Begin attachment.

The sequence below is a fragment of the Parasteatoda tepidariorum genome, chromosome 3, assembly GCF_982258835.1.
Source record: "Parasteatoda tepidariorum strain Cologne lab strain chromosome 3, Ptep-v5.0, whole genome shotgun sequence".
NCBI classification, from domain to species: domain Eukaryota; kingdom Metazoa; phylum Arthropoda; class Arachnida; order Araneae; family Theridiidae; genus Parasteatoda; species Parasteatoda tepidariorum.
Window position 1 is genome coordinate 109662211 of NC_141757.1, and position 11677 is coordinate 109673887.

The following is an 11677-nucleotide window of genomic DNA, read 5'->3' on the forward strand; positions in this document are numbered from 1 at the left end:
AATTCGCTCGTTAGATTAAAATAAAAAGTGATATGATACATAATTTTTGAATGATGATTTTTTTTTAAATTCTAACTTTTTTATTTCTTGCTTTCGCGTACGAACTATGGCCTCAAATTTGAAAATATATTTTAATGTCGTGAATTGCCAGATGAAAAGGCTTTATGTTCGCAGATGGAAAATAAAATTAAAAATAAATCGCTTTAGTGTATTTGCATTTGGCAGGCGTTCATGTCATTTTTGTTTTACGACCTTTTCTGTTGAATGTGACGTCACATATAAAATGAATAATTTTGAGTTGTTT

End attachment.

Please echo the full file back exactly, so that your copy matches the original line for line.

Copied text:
The sequence below is a fragment of the Parasteatoda tepidariorum genome, chromosome 3, assembly GCF_982258835.1.
Source record: "Parasteatoda tepidariorum strain Cologne lab strain chromosome 3, Ptep-v5.0, whole genome shotgun sequence".
NCBI classification, from domain to species: domain Eukaryota; kingdom Metazoa; phylum Arthropoda; class Arachnida; order Araneae; family Theridiidae; genus Parasteatoda; species Parasteatoda tepidariorum.
Window position 1 is genome coordinate 109662211 of NC_141757.1, and position 11677 is coordinate 109673887.

The following is an 11677-nucleotide window of genomic DNA, read 5'->3' on the forward strand; positions in this document are numbered from 1 at the left end:
AATTCGCTCGTTAGATTAAAATAAAAAGTGATATGATACATAATTTTTGAATGATGATTTTTTTTTAAATTCTAACTTTTTTATTTCTTGCTTTCGCGTACGAACTATGGCCTCAAATTTGAAAATATATTTTAATGTCGTGAATTGCCAGATGAAAAGGCTTTATGTTCGCAGATGGAAAATAAAATTAAAAATAAATCGCTTTAGTGTATTTGCATTTGGCAGGCGTTCATGTCATTTTTGTTTTACGACCTTTTCTGTTGAATGTGACGTCACATATAAAATGAATAATTTTGAGTTGTTT